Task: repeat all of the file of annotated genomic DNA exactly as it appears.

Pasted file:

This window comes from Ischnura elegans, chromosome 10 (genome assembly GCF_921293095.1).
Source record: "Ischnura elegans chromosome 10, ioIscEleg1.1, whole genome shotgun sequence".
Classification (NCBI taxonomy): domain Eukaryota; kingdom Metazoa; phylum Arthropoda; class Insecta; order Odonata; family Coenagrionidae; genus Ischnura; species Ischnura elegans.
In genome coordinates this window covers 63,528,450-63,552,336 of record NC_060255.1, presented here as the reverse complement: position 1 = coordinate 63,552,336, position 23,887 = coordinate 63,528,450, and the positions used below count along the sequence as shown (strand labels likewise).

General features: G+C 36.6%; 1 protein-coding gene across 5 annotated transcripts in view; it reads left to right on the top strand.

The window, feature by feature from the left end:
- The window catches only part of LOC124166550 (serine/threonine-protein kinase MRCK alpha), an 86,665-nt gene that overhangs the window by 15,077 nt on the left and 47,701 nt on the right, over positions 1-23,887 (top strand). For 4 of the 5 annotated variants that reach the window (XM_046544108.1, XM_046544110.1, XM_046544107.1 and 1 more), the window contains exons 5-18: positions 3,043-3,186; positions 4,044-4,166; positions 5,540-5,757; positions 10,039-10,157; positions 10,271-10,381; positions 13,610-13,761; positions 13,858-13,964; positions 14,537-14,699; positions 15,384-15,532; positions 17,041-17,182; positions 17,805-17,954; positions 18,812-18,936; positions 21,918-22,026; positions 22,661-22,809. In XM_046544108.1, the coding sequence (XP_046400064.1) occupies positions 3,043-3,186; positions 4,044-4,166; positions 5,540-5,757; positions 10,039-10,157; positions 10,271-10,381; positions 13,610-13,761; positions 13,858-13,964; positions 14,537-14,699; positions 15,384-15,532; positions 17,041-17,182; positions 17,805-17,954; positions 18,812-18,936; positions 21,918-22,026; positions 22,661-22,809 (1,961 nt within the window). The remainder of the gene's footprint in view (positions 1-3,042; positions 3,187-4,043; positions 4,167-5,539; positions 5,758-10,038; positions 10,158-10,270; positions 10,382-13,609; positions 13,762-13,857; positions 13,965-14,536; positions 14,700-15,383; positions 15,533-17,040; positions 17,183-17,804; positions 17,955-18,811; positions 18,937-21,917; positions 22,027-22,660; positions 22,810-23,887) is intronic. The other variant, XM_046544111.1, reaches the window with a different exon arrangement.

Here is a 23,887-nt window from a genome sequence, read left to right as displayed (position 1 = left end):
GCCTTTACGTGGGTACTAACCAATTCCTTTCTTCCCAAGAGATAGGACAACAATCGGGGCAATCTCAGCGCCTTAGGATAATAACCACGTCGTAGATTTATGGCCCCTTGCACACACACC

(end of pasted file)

This window comes from Ischnura elegans, chromosome 10 (genome assembly GCF_921293095.1).
Source record: "Ischnura elegans chromosome 10, ioIscEleg1.1, whole genome shotgun sequence".
Classification (NCBI taxonomy): domain Eukaryota; kingdom Metazoa; phylum Arthropoda; class Insecta; order Odonata; family Coenagrionidae; genus Ischnura; species Ischnura elegans.
In genome coordinates this window covers 63,528,450-63,552,336 of record NC_060255.1, presented here as the reverse complement: position 1 = coordinate 63,552,336, position 23,887 = coordinate 63,528,450, and the positions used below count along the sequence as shown (strand labels likewise).

General features: G+C 36.6%; 1 protein-coding gene across 5 annotated transcripts in view; it reads left to right on the top strand.

The window, feature by feature from the left end:
- The window catches only part of LOC124166550 (serine/threonine-protein kinase MRCK alpha), an 86,665-nt gene that overhangs the window by 15,077 nt on the left and 47,701 nt on the right, over positions 1-23,887 (top strand). For 4 of the 5 annotated variants that reach the window (XM_046544108.1, XM_046544110.1, XM_046544107.1 and 1 more), the window contains exons 5-18: positions 3,043-3,186; positions 4,044-4,166; positions 5,540-5,757; positions 10,039-10,157; positions 10,271-10,381; positions 13,610-13,761; positions 13,858-13,964; positions 14,537-14,699; positions 15,384-15,532; positions 17,041-17,182; positions 17,805-17,954; positions 18,812-18,936; positions 21,918-22,026; positions 22,661-22,809. In XM_046544108.1, the coding sequence (XP_046400064.1) occupies positions 3,043-3,186; positions 4,044-4,166; positions 5,540-5,757; positions 10,039-10,157; positions 10,271-10,381; positions 13,610-13,761; positions 13,858-13,964; positions 14,537-14,699; positions 15,384-15,532; positions 17,041-17,182; positions 17,805-17,954; positions 18,812-18,936; positions 21,918-22,026; positions 22,661-22,809 (1,961 nt within the window). The remainder of the gene's footprint in view (positions 1-3,042; positions 3,187-4,043; positions 4,167-5,539; positions 5,758-10,038; positions 10,158-10,270; positions 10,382-13,609; positions 13,762-13,857; positions 13,965-14,536; positions 14,700-15,383; positions 15,533-17,040; positions 17,183-17,804; positions 17,955-18,811; positions 18,937-21,917; positions 22,027-22,660; positions 22,810-23,887) is intronic. The other variant, XM_046544111.1, reaches the window with a different exon arrangement.

Here is a 23,887-nt window from a genome sequence, read left to right as displayed (position 1 = left end):
GCCTTTACGTGGGTACTAACCAATTCCTTTCTTCCCAAGAGATAGGACAACAATCGGGGCAATCTCAGCGCCTTAGGATAATAACCACGTCGTAGATTTATGGCCCCTTGCACACACACC